I remember, or I dreamt of a city made up of a thousand temples.
Each one wielded a spire that would rise
above the other buildings like
snare hits in a song.
– The Speaking Clock
Part magical-realist guidebook, part small-town mystery, Dial 55555 is an interactive narrative game told through voicemails, missed connections, hold music, and speaking clocks. By following the messages transmitted through the phone the player will discover The City, its inhabitants and the people trying to get there. The game exists as a self-contained phone handset that players interact with in real space, and the story branches off in multiple directions, concluding in six different endings.
“I picked up the handset. I dialled. I listened… I found myself chasing strangers’ threads through a place I’ve never been, but which felt eerily familiar”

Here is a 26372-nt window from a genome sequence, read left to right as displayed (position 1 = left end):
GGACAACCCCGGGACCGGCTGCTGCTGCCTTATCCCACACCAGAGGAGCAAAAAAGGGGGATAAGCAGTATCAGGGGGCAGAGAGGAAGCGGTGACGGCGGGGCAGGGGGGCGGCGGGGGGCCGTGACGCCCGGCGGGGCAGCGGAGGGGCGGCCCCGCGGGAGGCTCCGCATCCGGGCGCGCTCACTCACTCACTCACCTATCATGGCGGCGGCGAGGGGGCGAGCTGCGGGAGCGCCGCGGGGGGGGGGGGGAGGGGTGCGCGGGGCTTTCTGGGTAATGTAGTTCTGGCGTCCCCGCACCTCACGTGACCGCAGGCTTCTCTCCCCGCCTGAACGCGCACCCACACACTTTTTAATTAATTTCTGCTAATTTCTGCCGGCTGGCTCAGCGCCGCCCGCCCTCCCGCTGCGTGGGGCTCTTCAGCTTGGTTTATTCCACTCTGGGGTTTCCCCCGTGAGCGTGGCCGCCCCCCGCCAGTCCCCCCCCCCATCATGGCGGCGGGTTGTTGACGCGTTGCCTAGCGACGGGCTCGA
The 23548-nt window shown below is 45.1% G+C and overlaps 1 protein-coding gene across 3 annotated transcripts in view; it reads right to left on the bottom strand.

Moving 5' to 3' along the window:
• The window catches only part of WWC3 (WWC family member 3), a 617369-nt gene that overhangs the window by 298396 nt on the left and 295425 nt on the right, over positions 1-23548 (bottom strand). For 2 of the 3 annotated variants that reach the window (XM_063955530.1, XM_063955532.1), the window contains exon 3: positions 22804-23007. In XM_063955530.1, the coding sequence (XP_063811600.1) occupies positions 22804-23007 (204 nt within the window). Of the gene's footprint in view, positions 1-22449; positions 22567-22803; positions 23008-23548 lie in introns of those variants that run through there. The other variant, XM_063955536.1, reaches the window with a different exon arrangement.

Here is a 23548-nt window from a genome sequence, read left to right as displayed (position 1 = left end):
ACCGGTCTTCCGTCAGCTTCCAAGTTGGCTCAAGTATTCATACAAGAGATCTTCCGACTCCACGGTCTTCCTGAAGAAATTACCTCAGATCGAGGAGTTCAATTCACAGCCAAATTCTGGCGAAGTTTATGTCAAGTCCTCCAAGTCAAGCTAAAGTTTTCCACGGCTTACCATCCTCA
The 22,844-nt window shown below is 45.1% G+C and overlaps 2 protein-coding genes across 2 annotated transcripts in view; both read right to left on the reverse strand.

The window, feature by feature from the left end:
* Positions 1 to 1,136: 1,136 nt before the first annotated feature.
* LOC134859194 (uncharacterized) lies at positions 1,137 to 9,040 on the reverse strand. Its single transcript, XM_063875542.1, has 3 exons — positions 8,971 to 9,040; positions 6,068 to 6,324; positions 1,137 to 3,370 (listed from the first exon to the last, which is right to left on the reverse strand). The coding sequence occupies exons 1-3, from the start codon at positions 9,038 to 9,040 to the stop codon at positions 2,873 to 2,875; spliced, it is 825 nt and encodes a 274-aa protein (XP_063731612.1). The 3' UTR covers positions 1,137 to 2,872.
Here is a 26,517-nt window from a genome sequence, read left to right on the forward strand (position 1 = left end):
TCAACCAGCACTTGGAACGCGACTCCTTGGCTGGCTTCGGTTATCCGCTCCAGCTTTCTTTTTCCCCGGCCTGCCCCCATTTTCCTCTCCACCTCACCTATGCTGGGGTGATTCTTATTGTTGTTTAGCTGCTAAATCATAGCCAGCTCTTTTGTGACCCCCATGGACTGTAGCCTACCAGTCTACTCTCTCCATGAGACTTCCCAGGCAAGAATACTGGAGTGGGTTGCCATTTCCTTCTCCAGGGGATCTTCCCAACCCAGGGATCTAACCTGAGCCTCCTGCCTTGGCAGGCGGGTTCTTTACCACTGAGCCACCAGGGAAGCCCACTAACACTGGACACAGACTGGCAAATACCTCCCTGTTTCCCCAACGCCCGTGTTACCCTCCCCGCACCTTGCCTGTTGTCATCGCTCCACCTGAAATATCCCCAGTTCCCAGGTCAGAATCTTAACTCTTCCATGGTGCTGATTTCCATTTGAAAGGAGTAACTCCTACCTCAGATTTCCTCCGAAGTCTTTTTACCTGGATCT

– Abi Palmer (Crip Casino, 2019. Sanatorium, 2020)
Dial 55555 is still growing and therefore it hasn’t yet been housed in the perfect phone object. Currently, the work exists in two forms, Dial 5 BLACK and Dial 5 PINK. Both have essentially the same story inside, but with some small differences at points that reference the object itself. Below are short snippets from both. The audio has been recorded directly from the phone handsets and so is fairly quiet. Please turn up your speakers (and remember to turn them down again after).
Nick Murray is a writer, producer and composer based in London. His work focuses on alternative methods for storytelling through interactivity and play. He is a producer for Now Play This festival (Somerset House). Previous credits include interactive poetry game Edwin Morgan’s Computer (commissioned by The National Poetry Library, 2020) the point and click adventure Walk With Me To Derwent (commissioned by Penned in the Margins, 2019), and The Mission, an immersive game theatre piece about settling on Mars (Battersea Arts Centre, 2019).